Celebrating the Finest Norfolk Food
Heacham Manor's own Mulberry Restaurant is proud to be included as part of Norfolk Restaurant Week which celebrates the region's vibrant culinary scene from 29th October to 9th November.
To coincide with Norfolk Restaurant Week, we thought we'd take a look at some of the local delicacies which make Norfolk a food lover's dream.
Succulent and juicy Brancaster Mussels are harvested in the charming North Norfolk village of Brancaster, but are enjoyed at pubs and restaurants throughout the region.
The pristine harbour waters of Brancaster are fertile breeding grounds for mussels, which are collected when they're young, and then transported to tidal creek beds and left to mature before being harvested.
Once referred to as the 'poor man's shellfish' due to their popularity and low-cost, mussels can now be found on the menu of high-end restaurants, as well as bring sold on seaside stalls, in any month in which they are in season (roughly September to April).
Cockles are among the nation's favourite seaside treats, and Stiffkey Cockles are know as one of the finest varieties of cockles available anywhere in the country.
Stiffkey Cockles are known locally as 'Stewkey Blues' on account of their blue-grey hue which comes from the mud and sand which forms their natural habitat.
Cockles are harvested in Stiffkey in the same way they have been for centuries using broad rakes and nets. Once harvested, Stiffkey Cockles are best enjoyed in soups, pies, or eaten by the seaside with vinegar and a dash of pepper!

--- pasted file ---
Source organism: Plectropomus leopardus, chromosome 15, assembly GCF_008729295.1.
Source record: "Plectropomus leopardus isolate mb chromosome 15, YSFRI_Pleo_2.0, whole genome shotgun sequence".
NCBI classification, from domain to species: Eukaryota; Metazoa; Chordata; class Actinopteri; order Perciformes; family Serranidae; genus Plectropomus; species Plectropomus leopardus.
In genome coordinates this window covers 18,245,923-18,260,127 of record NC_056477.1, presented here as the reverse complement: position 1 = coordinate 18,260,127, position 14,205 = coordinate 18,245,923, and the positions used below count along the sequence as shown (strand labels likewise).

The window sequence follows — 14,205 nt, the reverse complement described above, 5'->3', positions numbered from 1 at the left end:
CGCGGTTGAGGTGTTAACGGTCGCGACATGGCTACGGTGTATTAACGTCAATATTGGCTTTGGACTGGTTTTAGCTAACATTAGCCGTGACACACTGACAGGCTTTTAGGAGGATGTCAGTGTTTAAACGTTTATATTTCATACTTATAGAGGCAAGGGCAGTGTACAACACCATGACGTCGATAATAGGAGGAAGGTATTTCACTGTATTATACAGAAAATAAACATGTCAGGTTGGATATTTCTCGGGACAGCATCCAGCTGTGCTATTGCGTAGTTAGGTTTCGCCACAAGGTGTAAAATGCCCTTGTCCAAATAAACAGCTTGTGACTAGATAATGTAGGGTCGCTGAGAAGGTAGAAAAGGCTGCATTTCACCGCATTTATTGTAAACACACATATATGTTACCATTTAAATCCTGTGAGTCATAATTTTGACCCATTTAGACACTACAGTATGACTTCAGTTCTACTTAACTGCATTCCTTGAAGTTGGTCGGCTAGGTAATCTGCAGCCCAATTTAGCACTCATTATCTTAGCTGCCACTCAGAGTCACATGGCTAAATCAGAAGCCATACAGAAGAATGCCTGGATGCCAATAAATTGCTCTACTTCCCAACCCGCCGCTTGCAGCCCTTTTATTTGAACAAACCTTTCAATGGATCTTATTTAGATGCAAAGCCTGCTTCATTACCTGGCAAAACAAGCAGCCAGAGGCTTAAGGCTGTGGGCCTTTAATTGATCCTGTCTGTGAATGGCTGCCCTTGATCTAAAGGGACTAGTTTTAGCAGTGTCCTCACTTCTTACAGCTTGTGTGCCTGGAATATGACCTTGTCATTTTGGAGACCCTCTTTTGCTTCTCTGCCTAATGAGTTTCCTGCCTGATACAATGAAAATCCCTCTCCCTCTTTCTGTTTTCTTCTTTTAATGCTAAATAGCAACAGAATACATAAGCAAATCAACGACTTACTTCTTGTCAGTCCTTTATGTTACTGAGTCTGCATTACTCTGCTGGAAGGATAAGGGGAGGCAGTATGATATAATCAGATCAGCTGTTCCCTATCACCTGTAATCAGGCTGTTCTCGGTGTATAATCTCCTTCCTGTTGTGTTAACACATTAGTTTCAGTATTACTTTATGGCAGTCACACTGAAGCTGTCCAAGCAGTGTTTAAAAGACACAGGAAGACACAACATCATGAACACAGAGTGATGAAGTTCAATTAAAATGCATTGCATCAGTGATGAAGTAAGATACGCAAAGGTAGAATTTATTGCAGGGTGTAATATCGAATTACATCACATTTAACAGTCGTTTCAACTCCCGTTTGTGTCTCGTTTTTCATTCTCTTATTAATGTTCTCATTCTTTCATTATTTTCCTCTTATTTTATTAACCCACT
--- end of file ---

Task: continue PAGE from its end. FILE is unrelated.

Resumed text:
Perhaps the most famous of all Norfolk cuisine, Cromer Crab are beloved for their sweet white meat, which thrives in the shallow of the chalk reef on the Cromer coastline.
The Cromer Crab is such a unique Norfolk delicacy that its dimensions are actually recognised in law! The Cromer Crab's minimum legal shell span of 115mm makes if smaller than any other UK crab!
Cromer Crab is hugely popular in Norfolk and can be found in eating establishments across the region, often accompanies by a nice slice of buttered bread and a squeeze of lemon.
Known variously as 'sea asparagus' or 'sea pickle' samphire is often referred to simply as 'sampha' by locals. This delicious coastal plant thrives in the tidal salt marshes and creeks of the Norfolk coast and is usually at its best in springtime.
In appearance, Samphire looks a little bit like skinny asparagus (hence 'sea asparagus'), and like asparagus, has a satisfying crunch to it, and is best enjoyed steamed with butter!
The Mulberry Restaurant at Heacham Manor is a passionate advocate of Norfolk cuisine, and our menus frequently feature the very finest local ingredients, ranging from freshly caught fish from the Norfolk coast, to meat reared on famous local estates such as Royal Sandringham.
The Mulberry Restaurant is also a proud recipient of the AA Rosette, which recognises distinguished cooking at all levels throughout the UK.
To book a table at the Mulberry Restaurant, please call 01485 536030, or click here to browse through our selection of menus.